“Well, this is different,” I think to myself, straddling my bike waiting for the bicycle lane traffic signal to cross over one of Amsterdam’s many canals on my way to class.
I take a deep breath anticipating the light change as dozens of cyclists stand at the ready behind me. On mornings like this one, as people rush to school and work, I can feel like I am leading the peloton of a bike race.
The Vrije Universiteit Amsterdam has a popular exchange student program to which hundreds of Canadians, including myself, flock annually.
I have not been on a bike in years, much less relied on it as a means of transportation to school, sightseeing, and socializing. It’s clearly the Dutch way, however, with millions of riders dressed professionally and sometimes even formally, pedalling away.
At school, my bike carefully locked among thousands of others, law professors lecture from a Eurocentric position and classmates from Spain, Norway, and the United States offer up their distinct perspectives in a gamut of accents. There is nary a mention of Canada much less New Brunswick unless it’s volunteered by one of us.
Professors actively provoke student inquiry and perspectives — a stimulating difference from the standard lecture back home that either by design or student survival does not involve class discussion.
The change in culture and environment versus the Fredericton school life I have come to know is unfamiliar yet refreshing. These are only some of the cultural differences I have observed that are expanding my mind and fulfilling the objective of UNB’s student exchange program to the letter.
“Living abroad is an intense, transformative, and life-changing experience,” says Pascale Shicks, the University of New Brunswick’s global academic programs and partnerships director. “Students expand their global perspectives and bring their experiences and outlooks back to their home campus and communities. As a result, our learning environment can directly reflect the increased diversity of the Canadian workplace and include international practices and views.”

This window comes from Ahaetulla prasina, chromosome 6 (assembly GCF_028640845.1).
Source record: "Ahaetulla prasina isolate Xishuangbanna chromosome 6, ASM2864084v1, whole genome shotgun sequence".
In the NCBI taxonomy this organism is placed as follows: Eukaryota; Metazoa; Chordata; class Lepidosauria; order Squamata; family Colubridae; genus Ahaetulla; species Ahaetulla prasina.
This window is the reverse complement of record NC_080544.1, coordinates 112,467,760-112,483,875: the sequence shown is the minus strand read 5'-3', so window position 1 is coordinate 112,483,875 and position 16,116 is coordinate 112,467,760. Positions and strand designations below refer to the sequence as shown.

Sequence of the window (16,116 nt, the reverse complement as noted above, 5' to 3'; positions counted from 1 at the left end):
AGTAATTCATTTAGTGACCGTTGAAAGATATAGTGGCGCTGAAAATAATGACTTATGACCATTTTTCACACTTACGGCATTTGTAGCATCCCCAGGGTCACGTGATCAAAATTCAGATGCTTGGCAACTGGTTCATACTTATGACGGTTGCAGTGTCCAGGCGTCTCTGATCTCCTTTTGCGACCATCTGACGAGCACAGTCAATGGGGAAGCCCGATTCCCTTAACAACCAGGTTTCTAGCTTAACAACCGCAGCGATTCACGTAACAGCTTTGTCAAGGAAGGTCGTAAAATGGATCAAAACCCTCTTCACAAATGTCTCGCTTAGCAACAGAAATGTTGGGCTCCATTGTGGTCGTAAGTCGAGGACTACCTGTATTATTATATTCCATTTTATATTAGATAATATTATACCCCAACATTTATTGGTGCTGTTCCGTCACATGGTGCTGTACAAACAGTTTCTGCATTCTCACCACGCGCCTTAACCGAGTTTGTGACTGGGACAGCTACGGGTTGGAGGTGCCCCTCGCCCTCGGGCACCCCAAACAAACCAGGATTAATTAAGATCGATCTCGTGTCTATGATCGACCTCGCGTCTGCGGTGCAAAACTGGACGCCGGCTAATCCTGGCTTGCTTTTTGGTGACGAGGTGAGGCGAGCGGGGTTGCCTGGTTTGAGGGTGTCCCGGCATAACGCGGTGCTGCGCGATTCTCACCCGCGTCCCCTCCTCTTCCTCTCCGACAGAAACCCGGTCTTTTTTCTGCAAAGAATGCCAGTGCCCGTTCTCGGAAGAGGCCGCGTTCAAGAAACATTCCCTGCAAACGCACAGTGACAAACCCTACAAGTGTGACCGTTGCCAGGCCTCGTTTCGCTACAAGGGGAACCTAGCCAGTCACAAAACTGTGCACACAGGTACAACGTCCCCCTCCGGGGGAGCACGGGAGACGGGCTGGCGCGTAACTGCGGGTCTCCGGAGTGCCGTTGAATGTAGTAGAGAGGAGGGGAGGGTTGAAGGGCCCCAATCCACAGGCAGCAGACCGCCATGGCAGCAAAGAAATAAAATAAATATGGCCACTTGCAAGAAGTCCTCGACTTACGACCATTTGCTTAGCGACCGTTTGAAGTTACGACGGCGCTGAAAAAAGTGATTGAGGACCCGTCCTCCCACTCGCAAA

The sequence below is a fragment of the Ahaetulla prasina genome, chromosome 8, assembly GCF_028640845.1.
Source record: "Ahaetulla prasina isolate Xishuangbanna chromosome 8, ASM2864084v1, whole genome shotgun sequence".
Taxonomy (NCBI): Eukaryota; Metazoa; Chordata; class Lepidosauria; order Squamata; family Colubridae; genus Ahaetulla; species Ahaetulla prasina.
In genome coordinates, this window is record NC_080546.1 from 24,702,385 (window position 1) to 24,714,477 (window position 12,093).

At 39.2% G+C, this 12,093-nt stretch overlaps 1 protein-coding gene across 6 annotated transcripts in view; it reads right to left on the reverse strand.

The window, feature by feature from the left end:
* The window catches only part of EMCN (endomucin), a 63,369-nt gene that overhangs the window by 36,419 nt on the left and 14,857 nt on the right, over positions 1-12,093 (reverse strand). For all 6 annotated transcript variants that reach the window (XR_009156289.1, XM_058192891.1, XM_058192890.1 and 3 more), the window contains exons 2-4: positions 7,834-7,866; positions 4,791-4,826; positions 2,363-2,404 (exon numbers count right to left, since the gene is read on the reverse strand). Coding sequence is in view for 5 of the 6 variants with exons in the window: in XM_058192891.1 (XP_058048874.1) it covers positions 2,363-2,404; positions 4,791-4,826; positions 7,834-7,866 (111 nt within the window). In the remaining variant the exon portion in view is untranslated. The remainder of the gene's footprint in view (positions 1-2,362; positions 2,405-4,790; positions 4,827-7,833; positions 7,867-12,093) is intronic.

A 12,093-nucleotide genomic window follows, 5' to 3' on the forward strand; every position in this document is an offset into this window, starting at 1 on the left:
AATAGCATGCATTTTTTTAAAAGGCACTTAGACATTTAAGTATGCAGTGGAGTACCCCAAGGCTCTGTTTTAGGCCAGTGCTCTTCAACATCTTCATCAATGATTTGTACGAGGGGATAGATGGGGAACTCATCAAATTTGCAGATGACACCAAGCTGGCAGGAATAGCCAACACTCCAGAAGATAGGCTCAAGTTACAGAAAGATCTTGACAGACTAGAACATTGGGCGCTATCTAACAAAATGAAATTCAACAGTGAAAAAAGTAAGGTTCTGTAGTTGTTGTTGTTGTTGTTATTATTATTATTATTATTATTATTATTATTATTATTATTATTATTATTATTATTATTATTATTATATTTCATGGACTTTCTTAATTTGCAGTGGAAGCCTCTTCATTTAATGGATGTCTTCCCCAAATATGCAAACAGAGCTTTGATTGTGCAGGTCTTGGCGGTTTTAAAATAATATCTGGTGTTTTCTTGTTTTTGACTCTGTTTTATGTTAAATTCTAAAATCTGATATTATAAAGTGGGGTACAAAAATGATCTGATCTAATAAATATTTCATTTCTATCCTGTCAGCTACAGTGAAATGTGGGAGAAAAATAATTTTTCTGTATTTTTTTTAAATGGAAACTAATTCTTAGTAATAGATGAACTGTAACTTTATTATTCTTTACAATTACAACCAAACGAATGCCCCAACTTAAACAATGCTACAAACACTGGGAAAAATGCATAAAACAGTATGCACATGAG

Shicks has been working in the field of international education for more than a decade — both in the private and public sectors — and her passion is palpable.
“I love my job,” she says without hesitation. “What I like most, I think, is the interaction with students and staff from all over the world. Seeing how the world is culturally diverse.”
And her experience shows. With UNB students scattered across the planet and international students on campus in New Brunswick — all of us trying to find our groove — Shicks is like a second mom, available practically around the clock, seven days a week.
We all travel with laminated cards she distributed with emergency and her contact details if we ever find ourselves in a jam.
By my observation, she also has the fastest e-mail response rate of any UNB employee. Whether an exchange student’s matter is minor or catastrophic, she’s on it. Shicks is supportive and, like any good mom, when it’s required, she’s firm (also a first-hand observation).
For example, take her mandatory exchange student preparation program.
“How dumb,” I groaned last March as I schlepped across the snowy campus to attend one of her workshops. Shicks’ agenda included how to feed ourselves overseas. “Are you kidding me with this?” I thought to myself at the time, feigning interest.
Fast forward to my first day in Amsterdam in a zombie state from the overnight flight, walking the aisles of a local supermarket unable to read the Dutch labels. In the dairy section, for example, I couldn’t distinguish between the milks. Was it skim, homo, or even cream? Peanut butters, cold meats, and apple varieties were all indiscernible to me. Conversations around me were all in Dutch.